As previously stated, adverse effects of medications (please refer to Table 1) are an under-appreciated cause of dysphagia, and therefore thorough medication reconciliation and review is warranted, along with a focused investigation of substernal pain, odynophagia, and dysphagia [9]. Since neurological disorders are a common cause of dysphagia in the elderly, every patient with dysphagia should undergo a neurological examination with the option to proceed with rapid referral to a speech and language therapist for the timely assessment and management [7].

Table 1 Medications that may cause dysphagia/odynophagia.

Rehabilitation involves a multifaceted approach with the usage of numerous techniques and treatment combinations to help improve swallowing function. These include, but are not limited to, neuromuscular electrical stimulation, laryngeal elevation exercises, effortful swallows, oromotor exercises, and oral bolus trials [15]. Routine therapy sessions are recommended with multiple techniques used per session.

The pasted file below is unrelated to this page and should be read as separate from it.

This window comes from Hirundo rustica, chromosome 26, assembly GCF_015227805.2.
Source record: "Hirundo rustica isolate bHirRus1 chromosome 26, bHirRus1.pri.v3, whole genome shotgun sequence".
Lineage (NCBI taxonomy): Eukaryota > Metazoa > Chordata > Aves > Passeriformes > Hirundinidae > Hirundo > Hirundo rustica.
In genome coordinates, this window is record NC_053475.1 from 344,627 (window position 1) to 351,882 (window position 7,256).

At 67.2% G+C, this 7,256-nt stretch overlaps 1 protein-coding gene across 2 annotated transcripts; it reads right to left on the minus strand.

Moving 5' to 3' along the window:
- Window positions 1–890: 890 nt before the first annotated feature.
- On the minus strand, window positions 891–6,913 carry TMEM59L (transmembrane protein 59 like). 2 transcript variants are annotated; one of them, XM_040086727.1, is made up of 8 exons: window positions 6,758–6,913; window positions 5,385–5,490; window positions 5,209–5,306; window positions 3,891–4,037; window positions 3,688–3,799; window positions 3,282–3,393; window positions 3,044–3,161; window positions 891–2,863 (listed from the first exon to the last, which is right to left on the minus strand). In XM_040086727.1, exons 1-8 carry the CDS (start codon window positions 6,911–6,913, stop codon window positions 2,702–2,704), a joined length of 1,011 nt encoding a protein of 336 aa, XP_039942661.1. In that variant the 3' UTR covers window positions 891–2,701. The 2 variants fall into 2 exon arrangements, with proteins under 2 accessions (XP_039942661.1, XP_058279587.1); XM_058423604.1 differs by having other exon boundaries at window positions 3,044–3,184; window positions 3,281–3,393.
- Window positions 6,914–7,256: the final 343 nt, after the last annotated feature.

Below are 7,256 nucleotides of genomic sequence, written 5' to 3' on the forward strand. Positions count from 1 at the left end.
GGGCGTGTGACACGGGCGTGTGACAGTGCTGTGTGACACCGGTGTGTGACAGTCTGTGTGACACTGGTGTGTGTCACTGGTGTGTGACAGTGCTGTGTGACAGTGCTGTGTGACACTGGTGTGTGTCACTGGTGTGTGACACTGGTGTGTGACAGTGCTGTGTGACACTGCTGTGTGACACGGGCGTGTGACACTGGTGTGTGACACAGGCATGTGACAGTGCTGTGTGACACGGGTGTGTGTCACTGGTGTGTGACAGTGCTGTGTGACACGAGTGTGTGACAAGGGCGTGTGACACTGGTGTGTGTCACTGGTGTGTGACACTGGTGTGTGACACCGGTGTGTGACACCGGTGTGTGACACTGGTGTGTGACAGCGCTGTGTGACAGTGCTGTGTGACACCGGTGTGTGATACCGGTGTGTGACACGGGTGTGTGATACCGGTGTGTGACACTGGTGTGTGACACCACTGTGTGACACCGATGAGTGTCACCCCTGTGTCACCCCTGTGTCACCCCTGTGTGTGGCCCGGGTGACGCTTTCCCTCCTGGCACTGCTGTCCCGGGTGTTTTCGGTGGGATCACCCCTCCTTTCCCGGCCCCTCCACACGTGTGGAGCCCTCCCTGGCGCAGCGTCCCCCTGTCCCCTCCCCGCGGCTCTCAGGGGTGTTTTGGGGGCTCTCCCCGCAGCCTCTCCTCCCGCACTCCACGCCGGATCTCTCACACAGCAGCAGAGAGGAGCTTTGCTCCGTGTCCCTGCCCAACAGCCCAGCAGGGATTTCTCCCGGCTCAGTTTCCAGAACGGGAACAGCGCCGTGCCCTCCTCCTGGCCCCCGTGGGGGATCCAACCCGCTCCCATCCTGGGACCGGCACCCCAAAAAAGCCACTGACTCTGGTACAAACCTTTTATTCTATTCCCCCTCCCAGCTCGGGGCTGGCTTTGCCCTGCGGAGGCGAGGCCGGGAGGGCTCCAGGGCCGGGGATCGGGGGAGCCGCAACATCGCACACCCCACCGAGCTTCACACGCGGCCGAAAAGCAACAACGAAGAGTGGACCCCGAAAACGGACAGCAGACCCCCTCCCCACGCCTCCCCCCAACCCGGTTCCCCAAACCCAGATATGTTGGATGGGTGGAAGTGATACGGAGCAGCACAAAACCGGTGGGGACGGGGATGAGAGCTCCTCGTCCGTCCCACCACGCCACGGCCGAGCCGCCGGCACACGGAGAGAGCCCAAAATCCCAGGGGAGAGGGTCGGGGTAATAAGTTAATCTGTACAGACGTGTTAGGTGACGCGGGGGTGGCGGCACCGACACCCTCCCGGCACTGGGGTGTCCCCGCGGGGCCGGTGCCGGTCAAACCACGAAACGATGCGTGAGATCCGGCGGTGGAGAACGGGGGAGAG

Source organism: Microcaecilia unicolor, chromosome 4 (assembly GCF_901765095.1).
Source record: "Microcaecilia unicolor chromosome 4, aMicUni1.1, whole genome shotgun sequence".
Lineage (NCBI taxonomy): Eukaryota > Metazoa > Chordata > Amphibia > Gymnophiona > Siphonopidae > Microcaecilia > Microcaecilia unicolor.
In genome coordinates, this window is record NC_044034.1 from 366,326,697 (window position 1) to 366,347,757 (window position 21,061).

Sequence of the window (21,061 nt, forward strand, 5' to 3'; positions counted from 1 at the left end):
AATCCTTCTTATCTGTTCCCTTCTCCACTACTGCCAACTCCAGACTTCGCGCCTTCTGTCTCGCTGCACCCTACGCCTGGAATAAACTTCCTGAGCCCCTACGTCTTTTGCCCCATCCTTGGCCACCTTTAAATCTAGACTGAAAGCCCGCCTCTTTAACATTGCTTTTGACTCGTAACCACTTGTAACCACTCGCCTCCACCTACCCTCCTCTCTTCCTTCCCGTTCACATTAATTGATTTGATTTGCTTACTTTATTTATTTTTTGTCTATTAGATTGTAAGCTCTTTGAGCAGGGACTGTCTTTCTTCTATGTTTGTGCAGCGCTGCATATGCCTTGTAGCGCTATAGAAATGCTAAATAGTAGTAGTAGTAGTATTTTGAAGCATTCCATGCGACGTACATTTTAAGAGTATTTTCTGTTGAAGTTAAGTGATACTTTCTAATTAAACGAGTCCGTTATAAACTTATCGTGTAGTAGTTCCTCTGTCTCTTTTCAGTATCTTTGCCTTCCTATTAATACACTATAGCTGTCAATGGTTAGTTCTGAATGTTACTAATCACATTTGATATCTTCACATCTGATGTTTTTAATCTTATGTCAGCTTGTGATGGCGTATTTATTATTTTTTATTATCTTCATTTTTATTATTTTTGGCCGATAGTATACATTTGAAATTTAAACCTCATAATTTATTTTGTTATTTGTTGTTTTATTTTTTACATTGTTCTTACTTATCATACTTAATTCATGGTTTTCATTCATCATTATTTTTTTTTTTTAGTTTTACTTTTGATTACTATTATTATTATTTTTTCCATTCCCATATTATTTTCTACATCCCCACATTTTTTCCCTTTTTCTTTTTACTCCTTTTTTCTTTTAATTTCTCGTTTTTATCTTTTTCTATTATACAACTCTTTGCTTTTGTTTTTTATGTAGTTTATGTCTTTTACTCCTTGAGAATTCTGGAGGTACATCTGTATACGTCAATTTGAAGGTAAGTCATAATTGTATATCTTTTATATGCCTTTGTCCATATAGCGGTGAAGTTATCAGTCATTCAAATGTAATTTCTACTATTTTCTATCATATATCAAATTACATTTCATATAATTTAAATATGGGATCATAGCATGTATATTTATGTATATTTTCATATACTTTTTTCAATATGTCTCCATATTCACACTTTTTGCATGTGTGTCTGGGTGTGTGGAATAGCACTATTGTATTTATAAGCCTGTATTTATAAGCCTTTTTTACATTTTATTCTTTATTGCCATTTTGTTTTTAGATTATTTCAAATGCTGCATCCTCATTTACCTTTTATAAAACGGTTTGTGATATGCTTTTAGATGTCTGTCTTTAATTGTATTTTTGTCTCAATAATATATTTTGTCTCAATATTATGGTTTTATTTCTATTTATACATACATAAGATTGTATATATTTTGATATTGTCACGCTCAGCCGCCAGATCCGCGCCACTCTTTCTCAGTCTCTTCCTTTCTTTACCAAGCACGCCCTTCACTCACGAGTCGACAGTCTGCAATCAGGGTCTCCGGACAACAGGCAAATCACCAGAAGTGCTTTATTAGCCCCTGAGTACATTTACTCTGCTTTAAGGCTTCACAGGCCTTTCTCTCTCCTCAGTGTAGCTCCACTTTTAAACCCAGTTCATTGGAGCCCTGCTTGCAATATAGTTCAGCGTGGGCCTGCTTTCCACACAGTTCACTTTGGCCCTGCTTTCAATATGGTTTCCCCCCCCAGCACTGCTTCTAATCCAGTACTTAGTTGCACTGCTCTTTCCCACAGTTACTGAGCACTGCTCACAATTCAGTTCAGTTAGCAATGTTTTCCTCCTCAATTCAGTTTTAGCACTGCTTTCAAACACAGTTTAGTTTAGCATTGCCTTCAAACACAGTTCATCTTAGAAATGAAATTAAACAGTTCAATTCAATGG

7. Diagnostic Testing

According to the American College of Radiology, the optimal imaging study to diagnose dysphagia is dependent on the nature, location, and clinical location of the patient’s dysphagia. In most cases, the gold standard for diagnosing dysphagia suspected of oropharyngeal etiology remains to be the videofluoroscopic study [16]. A modified barium swallow study is a videofluoroscopic procedure which evaluates a patient’s oropharyngeal swallow. During this procedure, a speech therapist is present with the radiologist and a mixture of apple sauce or oatmeal is mixed with thick barium. A modified barium swallow study (BSS) specifically focuses on the oral cavity, pharynx, and cervical esophagus to assess abnormalities in both the oral and pharyngeal phases of swallowing. This allows for assessment of bolus manipulation, tongue motion, hyoid, laryngeal, and pharyngeal elevation, soft-palate elevation, pharyngeal constrictor motion, epiglottic tilt, laryngeal penetration, cricopharyngeal muscle function including relaxation, Zenker’s diverticulum, and the potential for aspiration [17].